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A novel phantom technique for evaluating the performance of PET auto-segmentation methods in delineating heterogeneous and irregular lesions

Berthon, Beatrice, Marshall, Christopher, Holmes, R. and Spezi, Emiliano 2015. A novel phantom technique for evaluating the performance of PET auto-segmentation methods in delineating heterogeneous and irregular lesions. EJNMMI Physics 2 (1) , 13. 10.1186/s40658-015-0116-1

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Abstract

Background Positron Emission Tomography (PET)-based automatic segmentation (PET-AS) methods can improve tumour delineation for radiotherapy treatment planning, particularly for Head and Neck (H&N) cancer. Thorough validation of PET-AS on relevant data is currently needed. Printed subresolution sandwich (SS) phantoms allow modelling heterogeneous and irregular tracer uptake, while providing reference uptake data. This work aimed to demonstrate the usefulness of the printed SS phantom technique in recreating complex realistic H&N radiotracer uptake for evaluating several PET-AS methods. Methods Ten SS phantoms were built from printouts representing 2mm-spaced slices of modelled H&N uptake, printed using black ink mixed with 18F-fluorodeoxyglucose, and stacked between 2mm thick plastic sheets. Spherical lesions were modelled for two contrasted uptake levels, and irregular and spheroidal tumours were modelled for homogeneous, and heterogeneous uptake including necrotic patterns. The PET scans acquired were segmented with ten custom PET-AS methods: adaptive iterative thresholding (AT), region growing, clustering applied to 2 to 8 clusters, and watershed transform-based segmentation. The difference between the resulting contours and the ground truth from the image template was evaluated using the Dice Similarity Coefficient (DSC), Sensitivity and Positive Predictive value. Results Realistic H&N images were obtained within 90 min of preparation. The sensitivity of binary PET-AS and clustering using small numbers of clusters dropped for highly heterogeneous spheres. The accuracy of PET-AS methods dropped between 4% and 68% for irregular lesions compared to spheres of the same volume. For each geometry and uptake modelled with the SS phantoms, we report the number of clusters resulting in optimal segmentation. Radioisotope distributions representing necrotic uptakes proved most challenging for most methods. Two PET-AS methods did not include the necrotic region in the segmented volume. Conclusions Printed SS phantoms allowed identifying advantages and drawbacks of the different methods, determining the most robust PET-AS for the segmentation of heterogeneities and complex geometries, and quantifying differences across methods in the delineation of necrotic lesions. The printed SS phantom technique provides key advantages in the development and evaluation of PET segmentation methods and has a future in the field of radioisotope imaging.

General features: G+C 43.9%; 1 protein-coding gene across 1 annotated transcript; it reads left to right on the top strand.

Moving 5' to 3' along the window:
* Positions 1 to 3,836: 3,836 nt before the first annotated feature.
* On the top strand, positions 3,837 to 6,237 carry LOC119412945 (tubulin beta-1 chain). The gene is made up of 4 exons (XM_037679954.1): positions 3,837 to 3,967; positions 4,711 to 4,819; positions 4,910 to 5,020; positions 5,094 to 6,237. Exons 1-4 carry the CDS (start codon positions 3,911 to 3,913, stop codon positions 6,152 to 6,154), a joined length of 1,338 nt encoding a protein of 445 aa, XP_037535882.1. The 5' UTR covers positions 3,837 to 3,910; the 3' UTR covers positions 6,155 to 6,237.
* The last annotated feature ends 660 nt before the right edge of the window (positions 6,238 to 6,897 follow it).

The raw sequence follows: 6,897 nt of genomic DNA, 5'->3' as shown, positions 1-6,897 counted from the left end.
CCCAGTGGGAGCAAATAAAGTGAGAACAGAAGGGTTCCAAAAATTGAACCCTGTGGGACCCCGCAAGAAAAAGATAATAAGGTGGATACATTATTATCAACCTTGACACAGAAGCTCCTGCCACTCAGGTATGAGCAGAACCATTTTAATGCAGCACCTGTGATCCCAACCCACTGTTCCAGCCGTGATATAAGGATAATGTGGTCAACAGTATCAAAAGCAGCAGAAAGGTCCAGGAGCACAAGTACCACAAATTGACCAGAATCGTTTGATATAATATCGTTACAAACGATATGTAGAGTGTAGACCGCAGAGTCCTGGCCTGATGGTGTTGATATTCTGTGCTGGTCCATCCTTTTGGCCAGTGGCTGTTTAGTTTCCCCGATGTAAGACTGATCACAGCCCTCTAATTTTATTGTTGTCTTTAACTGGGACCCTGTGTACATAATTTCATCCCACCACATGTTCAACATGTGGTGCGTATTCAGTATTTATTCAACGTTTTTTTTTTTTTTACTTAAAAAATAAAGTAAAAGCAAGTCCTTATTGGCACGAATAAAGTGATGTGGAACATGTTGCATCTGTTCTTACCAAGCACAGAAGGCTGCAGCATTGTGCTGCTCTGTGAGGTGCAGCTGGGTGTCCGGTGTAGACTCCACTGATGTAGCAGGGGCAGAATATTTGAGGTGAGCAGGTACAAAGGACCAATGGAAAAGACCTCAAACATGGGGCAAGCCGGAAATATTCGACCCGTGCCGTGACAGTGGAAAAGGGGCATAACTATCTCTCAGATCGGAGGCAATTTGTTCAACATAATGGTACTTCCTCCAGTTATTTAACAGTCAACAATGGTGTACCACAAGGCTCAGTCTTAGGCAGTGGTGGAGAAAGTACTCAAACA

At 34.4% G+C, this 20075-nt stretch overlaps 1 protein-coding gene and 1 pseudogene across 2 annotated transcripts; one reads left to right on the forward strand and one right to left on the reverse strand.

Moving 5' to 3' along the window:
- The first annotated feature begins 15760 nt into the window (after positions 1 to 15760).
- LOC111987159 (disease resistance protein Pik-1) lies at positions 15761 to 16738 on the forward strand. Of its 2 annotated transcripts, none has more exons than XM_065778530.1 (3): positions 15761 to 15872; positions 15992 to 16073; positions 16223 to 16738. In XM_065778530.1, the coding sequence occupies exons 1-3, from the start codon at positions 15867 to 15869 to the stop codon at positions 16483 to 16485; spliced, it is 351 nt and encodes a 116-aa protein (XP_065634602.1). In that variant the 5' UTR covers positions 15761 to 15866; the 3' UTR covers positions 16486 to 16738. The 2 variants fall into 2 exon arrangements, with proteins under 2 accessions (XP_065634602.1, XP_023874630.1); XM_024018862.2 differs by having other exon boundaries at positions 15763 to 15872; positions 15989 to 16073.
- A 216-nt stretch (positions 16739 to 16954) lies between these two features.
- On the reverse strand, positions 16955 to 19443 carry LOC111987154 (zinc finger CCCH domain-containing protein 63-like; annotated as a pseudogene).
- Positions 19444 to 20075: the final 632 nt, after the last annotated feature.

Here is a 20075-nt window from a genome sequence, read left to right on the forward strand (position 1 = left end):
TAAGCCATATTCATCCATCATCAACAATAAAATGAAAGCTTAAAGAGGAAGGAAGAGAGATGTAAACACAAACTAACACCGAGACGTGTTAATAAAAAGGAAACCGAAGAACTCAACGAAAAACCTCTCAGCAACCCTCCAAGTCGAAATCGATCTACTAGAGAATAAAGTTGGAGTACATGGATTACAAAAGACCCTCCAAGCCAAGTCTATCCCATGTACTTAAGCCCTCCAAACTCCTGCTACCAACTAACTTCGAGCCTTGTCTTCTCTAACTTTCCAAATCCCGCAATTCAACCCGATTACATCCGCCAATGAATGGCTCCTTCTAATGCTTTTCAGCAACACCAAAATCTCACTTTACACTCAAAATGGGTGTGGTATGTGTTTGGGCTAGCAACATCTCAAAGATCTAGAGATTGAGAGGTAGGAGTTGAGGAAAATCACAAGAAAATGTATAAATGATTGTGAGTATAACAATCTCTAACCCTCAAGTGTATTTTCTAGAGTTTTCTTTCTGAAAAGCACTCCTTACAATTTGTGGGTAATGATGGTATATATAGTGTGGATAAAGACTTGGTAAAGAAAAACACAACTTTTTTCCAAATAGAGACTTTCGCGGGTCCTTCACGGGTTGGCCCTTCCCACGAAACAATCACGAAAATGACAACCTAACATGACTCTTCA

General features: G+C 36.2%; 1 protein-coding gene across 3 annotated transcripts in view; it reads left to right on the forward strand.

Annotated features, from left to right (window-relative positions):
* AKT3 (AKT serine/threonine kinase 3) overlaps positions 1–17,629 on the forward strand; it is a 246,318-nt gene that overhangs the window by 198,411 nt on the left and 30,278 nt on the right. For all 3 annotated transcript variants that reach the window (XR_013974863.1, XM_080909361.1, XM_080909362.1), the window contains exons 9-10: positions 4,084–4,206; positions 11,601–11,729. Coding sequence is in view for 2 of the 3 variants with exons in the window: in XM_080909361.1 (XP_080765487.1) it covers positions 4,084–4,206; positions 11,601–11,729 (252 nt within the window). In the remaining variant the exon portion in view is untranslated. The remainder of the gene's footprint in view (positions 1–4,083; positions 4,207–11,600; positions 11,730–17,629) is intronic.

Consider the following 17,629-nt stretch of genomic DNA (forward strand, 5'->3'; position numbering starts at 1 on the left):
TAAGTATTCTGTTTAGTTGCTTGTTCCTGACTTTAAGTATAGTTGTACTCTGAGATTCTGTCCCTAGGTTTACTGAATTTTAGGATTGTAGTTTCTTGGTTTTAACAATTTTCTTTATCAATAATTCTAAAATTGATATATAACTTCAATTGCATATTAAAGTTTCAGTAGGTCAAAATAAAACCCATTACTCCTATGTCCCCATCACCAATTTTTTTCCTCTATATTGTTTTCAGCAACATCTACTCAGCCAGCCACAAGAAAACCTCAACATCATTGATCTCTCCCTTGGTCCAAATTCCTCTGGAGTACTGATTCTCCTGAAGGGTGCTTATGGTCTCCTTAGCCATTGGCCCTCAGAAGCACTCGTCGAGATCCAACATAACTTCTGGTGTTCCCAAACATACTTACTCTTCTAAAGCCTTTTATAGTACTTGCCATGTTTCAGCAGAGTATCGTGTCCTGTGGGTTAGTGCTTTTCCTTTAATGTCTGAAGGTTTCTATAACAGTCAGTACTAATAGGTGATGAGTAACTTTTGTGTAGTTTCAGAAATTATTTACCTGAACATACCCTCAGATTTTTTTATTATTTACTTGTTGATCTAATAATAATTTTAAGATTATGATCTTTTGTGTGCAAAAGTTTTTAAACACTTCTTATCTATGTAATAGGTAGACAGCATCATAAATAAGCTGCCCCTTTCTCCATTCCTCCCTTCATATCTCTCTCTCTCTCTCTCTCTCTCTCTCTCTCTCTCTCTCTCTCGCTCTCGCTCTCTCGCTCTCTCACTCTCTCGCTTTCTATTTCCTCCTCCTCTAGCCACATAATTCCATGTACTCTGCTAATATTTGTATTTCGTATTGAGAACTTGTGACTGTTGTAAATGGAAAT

Item Type: Article
Date Type: Publication
Status: Published
Schools: Engineering
Medicine
Uncontrolled Keywords: Positron emission tomography; 18F-fluorodeoxyglucose; Imaging phantoms; Image segmentation; Inkjet printing; Radiotherapy
Additional Information: This is an Open Access article distributed under the terms of the Creative Commons Attribution License (http://creativecommons.org/licenses/by/4.0), which permits unrestricted use, distribution, and reproduction in any medium, provided the original work is properly credited.
Publisher: Springer
ISSN: 2197-7364
Date of First Compliant Deposit: 30 March 2016
Date of Acceptance: 2 June 2015
Last Modified: 20 Mar 2019 23:48
URI: http://orca-mwe.cf.ac.uk/id/eprint/74528

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